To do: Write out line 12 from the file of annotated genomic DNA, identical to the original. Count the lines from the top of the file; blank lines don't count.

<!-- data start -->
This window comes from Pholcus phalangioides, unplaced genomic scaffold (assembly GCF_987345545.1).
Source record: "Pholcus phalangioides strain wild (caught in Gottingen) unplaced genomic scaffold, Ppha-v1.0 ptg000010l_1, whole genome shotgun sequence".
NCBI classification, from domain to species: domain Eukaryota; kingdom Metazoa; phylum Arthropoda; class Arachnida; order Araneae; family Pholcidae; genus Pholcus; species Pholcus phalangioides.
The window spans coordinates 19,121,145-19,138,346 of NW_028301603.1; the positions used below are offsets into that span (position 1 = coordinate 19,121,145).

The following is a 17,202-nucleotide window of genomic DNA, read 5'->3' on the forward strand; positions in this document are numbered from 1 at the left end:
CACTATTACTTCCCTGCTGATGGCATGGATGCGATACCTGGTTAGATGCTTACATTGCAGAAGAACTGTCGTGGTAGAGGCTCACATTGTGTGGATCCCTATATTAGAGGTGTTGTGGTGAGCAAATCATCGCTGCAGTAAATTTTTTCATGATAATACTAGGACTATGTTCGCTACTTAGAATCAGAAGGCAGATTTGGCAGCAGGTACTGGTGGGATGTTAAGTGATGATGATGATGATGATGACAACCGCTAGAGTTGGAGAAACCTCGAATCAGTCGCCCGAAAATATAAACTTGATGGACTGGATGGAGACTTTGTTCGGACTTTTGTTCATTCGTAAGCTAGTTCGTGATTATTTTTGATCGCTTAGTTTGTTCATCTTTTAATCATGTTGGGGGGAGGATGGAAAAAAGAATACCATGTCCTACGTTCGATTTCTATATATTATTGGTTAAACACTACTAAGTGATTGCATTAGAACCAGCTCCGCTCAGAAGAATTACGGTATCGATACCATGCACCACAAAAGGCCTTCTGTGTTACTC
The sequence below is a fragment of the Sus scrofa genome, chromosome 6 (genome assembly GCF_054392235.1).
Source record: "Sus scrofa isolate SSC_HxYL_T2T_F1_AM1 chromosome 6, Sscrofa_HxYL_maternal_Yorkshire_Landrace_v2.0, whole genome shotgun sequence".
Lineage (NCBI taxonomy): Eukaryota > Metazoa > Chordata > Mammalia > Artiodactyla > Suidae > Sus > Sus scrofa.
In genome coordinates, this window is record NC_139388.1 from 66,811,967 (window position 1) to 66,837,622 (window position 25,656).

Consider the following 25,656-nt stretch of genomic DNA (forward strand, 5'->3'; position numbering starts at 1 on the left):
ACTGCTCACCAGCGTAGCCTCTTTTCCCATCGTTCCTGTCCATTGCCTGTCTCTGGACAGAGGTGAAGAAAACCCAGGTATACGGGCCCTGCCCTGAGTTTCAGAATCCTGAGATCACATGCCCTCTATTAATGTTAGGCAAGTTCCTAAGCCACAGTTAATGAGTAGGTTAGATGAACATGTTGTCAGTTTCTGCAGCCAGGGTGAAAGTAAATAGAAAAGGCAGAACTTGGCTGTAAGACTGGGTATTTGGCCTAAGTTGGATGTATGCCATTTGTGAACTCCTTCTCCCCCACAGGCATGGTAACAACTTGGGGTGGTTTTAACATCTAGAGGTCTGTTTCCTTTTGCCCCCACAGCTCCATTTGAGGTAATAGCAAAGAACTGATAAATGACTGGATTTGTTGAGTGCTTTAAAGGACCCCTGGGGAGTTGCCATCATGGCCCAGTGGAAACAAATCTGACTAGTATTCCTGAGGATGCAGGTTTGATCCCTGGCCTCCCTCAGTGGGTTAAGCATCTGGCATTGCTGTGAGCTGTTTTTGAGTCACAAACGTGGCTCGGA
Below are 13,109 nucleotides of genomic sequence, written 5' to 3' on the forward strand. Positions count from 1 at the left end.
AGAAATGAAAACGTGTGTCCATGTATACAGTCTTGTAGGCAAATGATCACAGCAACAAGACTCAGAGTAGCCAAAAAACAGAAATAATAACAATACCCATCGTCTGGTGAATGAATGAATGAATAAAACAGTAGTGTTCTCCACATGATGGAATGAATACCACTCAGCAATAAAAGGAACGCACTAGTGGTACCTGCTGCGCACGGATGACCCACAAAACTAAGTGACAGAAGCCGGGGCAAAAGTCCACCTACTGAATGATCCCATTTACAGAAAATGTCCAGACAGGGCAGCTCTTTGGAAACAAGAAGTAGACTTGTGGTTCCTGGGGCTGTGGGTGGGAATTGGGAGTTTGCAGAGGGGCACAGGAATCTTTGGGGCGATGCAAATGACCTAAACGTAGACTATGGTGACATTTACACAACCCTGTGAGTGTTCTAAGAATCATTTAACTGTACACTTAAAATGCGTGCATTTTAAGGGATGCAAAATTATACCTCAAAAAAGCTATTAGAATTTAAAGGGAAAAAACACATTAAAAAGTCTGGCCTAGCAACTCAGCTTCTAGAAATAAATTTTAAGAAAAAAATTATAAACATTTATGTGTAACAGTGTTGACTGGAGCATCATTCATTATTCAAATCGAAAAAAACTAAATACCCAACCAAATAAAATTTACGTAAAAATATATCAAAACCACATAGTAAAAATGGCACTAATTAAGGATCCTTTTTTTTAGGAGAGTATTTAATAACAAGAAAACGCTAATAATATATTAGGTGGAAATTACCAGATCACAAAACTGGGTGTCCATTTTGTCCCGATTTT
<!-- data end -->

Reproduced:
ACTGCTCACCAGCGTAGCCTCTTTTCCCATCGTTCCTGTCCATTGCCTGTCTCTGGACAGAGGTGAAGAAAACCCAGGTATACGGGCCCTGCCCTGAGTTTCAGAATCCTGAGATCACATGCCCTCTATTAATGTTAGGCAAGTTCCTAAGCCACAGTTAATGAGTAGGTTAGATGAACATGTTGTCAGTTTCTGCAGCCAGGGTGAAAGTAAATAGAAAAGGCAGAACTTGGCTGTAAGACTGGGTATTTGGCCTAAGTTGGATGTATGCCATTTGTGAACTCCTTCTCCCCCACAGGCATGGTAACAACTTGGGGTGGTTTTAACATCTAGAGGTCTGTTTCCTTTTGCCCCCACAGCTCCATTTGAGGTAATAGCAAAGAACTGATAAATGACTGGATTTGTTGAGTGCTTTAAAGGACCCCTGGGGAGTTGCCATCATGGCCCAGTGGAAACAAATCTGACTAGTATTCCTGAGGATGCAGGTTTGATCCCTGGCCTCCCTCAGTGGGTTAAGCATCTGGCATTGCTGTGAGCTGTTTTTGAGTCACAAACGTGGCTCGGA